The new times-tables tests will get no love from teachers

Times-tables are important but the government’s latest test is a complete waste of time for schools, argues Nick Brook.

Children should learn their times-tables. They are a useful thing to know as pupils launch themselves into the secondary stage of their school career.

That’s why they are already part of the curriculum: every primary school is teaching them, and every child is learning them.

There will be no love felt by the teaching profession for these new tests. They will not tell teachers or parents anything that they don’t already know. Put simply, they are an enormous waste of money.

Inevitably, preparation for these tests will be prioritised over other activities

They are also an enormous waste of time. Government tests have a disproportionate impact on what is taught in schools. They take on an importance that they really don’t deserve.

The results of these tests will really matter to schools because they will be scrutinised by Ofsted when inspectors visit. Inevitably, preparation for these tests will be prioritised over other activities.

Many senior voices in education besides the NAHT – including the chief inspector of schools – have expressed concern over how what is being taught in primary schools is narrowing. Additional multiplication tests will not improve matters.

The primary years are already cluttered with too many government tests and checks. Unnecessary tests like this one, and the phonics test in year 1, need to be cleared out to allow more time between reception and year six for teachers to focus on teaching.

We need to redress the balance, so that the day-to-day assessments that inform the teaching that takes place and give parents information on their children’s progress are prioritised over tests used solely by the government to measure school performance.

To guarantee high standards, government money would be better spent on investing in teachers’ training and development, to help teachers hone their craft even further.

When we surveyed our members about primary testing, only 16 per cent said they supported proposals for a multiplication test. Knowledge of multiplication tables is already tested routinely by class teachers and formally through the year 6 maths SATs tests.

When designing the testing regime for schools, we should also be paying careful attention to the rights of pupils with additional needs. This new test is more about memory than application, and it could well disadvantage children with forms of SEND related to working memory.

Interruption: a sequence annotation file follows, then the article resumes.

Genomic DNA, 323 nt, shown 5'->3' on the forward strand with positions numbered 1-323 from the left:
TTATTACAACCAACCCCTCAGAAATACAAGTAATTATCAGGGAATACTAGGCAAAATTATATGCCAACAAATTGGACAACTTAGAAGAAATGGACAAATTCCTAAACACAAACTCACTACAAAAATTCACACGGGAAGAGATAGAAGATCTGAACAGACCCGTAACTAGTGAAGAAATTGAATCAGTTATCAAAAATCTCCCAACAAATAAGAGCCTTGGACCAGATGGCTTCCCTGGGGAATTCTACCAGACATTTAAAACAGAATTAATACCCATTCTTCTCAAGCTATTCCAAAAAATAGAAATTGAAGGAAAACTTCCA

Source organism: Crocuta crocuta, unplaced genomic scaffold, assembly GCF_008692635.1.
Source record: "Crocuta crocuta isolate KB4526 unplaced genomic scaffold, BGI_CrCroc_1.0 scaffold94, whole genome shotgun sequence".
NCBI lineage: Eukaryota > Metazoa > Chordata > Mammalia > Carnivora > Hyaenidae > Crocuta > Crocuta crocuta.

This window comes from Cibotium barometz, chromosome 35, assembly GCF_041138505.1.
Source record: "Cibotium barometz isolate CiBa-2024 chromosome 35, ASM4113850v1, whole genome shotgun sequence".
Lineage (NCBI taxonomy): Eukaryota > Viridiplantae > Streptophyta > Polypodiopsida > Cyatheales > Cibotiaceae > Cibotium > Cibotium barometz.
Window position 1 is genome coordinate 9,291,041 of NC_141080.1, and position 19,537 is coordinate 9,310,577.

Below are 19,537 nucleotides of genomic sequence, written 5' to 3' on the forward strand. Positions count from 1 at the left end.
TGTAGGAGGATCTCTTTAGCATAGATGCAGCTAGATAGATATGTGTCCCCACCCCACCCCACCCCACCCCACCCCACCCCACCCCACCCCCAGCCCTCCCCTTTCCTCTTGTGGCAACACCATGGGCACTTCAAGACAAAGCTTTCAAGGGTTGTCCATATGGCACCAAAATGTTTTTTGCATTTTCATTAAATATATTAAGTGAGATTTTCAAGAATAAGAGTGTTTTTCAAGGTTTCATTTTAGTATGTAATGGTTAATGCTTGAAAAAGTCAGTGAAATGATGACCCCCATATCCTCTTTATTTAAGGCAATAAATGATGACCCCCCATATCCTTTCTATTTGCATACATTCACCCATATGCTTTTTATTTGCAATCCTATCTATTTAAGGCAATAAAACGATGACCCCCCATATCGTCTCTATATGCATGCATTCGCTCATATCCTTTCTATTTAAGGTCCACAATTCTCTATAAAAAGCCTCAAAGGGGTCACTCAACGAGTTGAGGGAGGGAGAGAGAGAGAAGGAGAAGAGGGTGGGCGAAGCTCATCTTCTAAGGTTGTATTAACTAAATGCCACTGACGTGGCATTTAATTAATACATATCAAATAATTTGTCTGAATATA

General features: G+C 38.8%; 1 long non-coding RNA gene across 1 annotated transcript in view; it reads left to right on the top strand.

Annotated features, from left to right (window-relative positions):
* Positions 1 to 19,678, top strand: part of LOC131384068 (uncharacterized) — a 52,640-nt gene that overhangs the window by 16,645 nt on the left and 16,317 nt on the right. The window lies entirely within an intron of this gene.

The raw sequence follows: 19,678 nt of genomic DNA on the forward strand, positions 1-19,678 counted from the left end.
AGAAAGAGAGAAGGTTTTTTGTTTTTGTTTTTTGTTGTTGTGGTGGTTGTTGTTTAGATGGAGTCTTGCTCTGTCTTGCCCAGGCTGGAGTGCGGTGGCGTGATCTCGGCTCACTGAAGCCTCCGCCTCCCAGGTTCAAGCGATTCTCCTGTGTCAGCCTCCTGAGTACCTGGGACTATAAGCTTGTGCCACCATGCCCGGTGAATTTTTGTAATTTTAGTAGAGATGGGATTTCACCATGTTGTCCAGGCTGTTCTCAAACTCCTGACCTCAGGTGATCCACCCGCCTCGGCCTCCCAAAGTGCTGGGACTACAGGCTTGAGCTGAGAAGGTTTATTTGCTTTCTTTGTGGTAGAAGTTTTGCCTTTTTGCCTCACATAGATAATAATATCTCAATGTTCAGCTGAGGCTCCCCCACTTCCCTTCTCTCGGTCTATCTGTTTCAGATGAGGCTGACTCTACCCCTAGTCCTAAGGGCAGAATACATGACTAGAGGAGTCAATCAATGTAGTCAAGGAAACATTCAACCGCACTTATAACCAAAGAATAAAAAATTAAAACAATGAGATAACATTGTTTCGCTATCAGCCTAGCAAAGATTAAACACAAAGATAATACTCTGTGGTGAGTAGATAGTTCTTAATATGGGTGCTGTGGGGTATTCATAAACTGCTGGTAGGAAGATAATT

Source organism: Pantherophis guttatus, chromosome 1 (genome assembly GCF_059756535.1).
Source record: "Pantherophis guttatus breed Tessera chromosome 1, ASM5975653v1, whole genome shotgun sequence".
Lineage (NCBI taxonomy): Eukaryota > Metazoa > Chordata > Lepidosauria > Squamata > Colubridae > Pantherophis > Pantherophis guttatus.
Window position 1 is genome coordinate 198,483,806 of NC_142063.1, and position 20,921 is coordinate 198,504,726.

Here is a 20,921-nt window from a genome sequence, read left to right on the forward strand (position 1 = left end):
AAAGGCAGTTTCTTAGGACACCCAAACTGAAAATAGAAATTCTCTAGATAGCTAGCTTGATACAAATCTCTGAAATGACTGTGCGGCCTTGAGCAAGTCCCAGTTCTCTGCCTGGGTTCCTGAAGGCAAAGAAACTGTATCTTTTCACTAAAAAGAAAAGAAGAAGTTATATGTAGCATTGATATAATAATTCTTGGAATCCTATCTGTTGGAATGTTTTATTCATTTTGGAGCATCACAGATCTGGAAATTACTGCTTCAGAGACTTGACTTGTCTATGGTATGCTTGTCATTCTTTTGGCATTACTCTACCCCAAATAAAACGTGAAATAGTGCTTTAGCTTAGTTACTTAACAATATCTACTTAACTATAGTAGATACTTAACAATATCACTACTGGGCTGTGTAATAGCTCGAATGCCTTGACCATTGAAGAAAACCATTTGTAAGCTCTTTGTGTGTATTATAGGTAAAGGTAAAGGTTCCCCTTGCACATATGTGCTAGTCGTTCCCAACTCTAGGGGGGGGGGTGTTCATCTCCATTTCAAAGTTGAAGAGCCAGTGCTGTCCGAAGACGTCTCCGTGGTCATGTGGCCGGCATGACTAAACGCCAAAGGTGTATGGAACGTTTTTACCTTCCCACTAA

Let’s be clear, primary-age children have been successfully learning their times tables for decades. There has been no evidence presented to show that standards in knowledge of multiplication tables are unacceptably low.

All our work with the government has been about reducing the amount of testing in the primary phase. And we’ve had some success. The government deserves some credit for proposing to scrap SATS at key stage 1. It makes no sense to clear out one lot of accountability only to replace it with something else.

The truth is, however, that reforming primary testing cannot happen in isolation. We need to address how the data from statutory tests is used. Over-reliance on data for accountability purposes raises the stakes of tests and ultimately distorts curriculum emphasis and outcomes.

Floor and coasting standards cast a shadow of fear over many schools and school leaders. Poor test results can trigger an avalanche of interventions, based on a presumption of school failure, which are distracting at best and career ending at worst. Until there is universal acceptance of the inherent limitations of any data collected, even the best system risks becoming twisted and skewed.

Testing remains a vital part of school activity. After several difficult years, it does appear that, thanks to some really constructive work with the DfE, we are now moving towards a system that teachers, parents and pupils can have faith in.

Sadly, these times-tables tests are totally at odds with that trajectory. It’s actually not too late to abort the mission. Let’s wheel these multiplication tests off the launchpad. There are much better ways of boosting the teaching and learning of maths.

Nick Brook is deputy general secretary of the National Association of Head Teachers

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